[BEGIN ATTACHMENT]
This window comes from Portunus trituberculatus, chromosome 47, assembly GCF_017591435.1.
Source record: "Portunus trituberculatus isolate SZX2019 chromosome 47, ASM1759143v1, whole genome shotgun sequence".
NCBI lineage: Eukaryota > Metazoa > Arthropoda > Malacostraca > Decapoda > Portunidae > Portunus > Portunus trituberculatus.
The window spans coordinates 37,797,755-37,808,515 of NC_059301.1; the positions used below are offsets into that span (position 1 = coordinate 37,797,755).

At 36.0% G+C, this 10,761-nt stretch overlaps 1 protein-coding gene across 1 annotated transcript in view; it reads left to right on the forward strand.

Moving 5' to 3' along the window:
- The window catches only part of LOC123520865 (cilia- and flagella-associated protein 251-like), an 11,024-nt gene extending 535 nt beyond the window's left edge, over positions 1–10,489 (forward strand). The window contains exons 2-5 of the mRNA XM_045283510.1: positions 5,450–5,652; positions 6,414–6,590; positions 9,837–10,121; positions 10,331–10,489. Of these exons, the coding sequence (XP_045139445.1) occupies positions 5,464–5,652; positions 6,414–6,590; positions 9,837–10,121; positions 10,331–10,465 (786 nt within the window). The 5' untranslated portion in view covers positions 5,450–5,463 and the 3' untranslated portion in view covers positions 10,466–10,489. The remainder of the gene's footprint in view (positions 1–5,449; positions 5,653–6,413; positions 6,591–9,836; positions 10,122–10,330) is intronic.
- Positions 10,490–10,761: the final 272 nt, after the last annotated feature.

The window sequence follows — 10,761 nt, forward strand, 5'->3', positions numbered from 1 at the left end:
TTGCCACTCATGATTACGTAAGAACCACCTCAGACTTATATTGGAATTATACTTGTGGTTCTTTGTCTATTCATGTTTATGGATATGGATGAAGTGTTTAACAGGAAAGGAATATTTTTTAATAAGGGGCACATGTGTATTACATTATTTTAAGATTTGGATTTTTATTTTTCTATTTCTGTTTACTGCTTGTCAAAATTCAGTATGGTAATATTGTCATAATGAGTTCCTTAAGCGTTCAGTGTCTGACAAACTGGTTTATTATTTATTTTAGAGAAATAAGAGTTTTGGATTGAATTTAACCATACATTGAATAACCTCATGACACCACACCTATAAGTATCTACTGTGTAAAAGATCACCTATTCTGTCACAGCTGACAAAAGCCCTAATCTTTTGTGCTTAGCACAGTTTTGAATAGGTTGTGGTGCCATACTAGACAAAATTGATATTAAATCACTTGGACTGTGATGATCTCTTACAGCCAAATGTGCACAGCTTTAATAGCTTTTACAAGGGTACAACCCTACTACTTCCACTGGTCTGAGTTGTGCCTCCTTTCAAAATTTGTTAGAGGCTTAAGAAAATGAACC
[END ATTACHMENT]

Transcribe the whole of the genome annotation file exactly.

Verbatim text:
This window comes from Portunus trituberculatus, chromosome 47, assembly GCF_017591435.1.
Source record: "Portunus trituberculatus isolate SZX2019 chromosome 47, ASM1759143v1, whole genome shotgun sequence".
NCBI lineage: Eukaryota > Metazoa > Arthropoda > Malacostraca > Decapoda > Portunidae > Portunus > Portunus trituberculatus.
The window spans coordinates 37,797,755-37,808,515 of NC_059301.1; the positions used below are offsets into that span (position 1 = coordinate 37,797,755).

At 36.0% G+C, this 10,761-nt stretch overlaps 1 protein-coding gene across 1 annotated transcript in view; it reads left to right on the forward strand.

Moving 5' to 3' along the window:
- The window catches only part of LOC123520865 (cilia- and flagella-associated protein 251-like), an 11,024-nt gene extending 535 nt beyond the window's left edge, over positions 1–10,489 (forward strand). The window contains exons 2-5 of the mRNA XM_045283510.1: positions 5,450–5,652; positions 6,414–6,590; positions 9,837–10,121; positions 10,331–10,489. Of these exons, the coding sequence (XP_045139445.1) occupies positions 5,464–5,652; positions 6,414–6,590; positions 9,837–10,121; positions 10,331–10,465 (786 nt within the window). The 5' untranslated portion in view covers positions 5,450–5,463 and the 3' untranslated portion in view covers positions 10,466–10,489. The remainder of the gene's footprint in view (positions 1–5,449; positions 5,653–6,413; positions 6,591–9,836; positions 10,122–10,330) is intronic.
- Positions 10,490–10,761: the final 272 nt, after the last annotated feature.

The window sequence follows — 10,761 nt, forward strand, 5'->3', positions numbered from 1 at the left end:
TTGCCACTCATGATTACGTAAGAACCACCTCAGACTTATATTGGAATTATACTTGTGGTTCTTTGTCTATTCATGTTTATGGATATGGATGAAGTGTTTAACAGGAAAGGAATATTTTTTAATAAGGGGCACATGTGTATTACATTATTTTAAGATTTGGATTTTTATTTTTCTATTTCTGTTTACTGCTTGTCAAAATTCAGTATGGTAATATTGTCATAATGAGTTCCTTAAGCGTTCAGTGTCTGACAAACTGGTTTATTATTTATTTTAGAGAAATAAGAGTTTTGGATTGAATTTAACCATACATTGAATAACCTCATGACACCACACCTATAAGTATCTACTGTGTAAAAGATCACCTATTCTGTCACAGCTGACAAAAGCCCTAATCTTTTGTGCTTAGCACAGTTTTGAATAGGTTGTGGTGCCATACTAGACAAAATTGATATTAAATCACTTGGACTGTGATGATCTCTTACAGCCAAATGTGCACAGCTTTAATAGCTTTTACAAGGGTACAACCCTACTACTTCCACTGGTCTGAGTTGTGCCTCCTTTCAAAATTTGTTAGAGGCTTAAGAAAATGAACC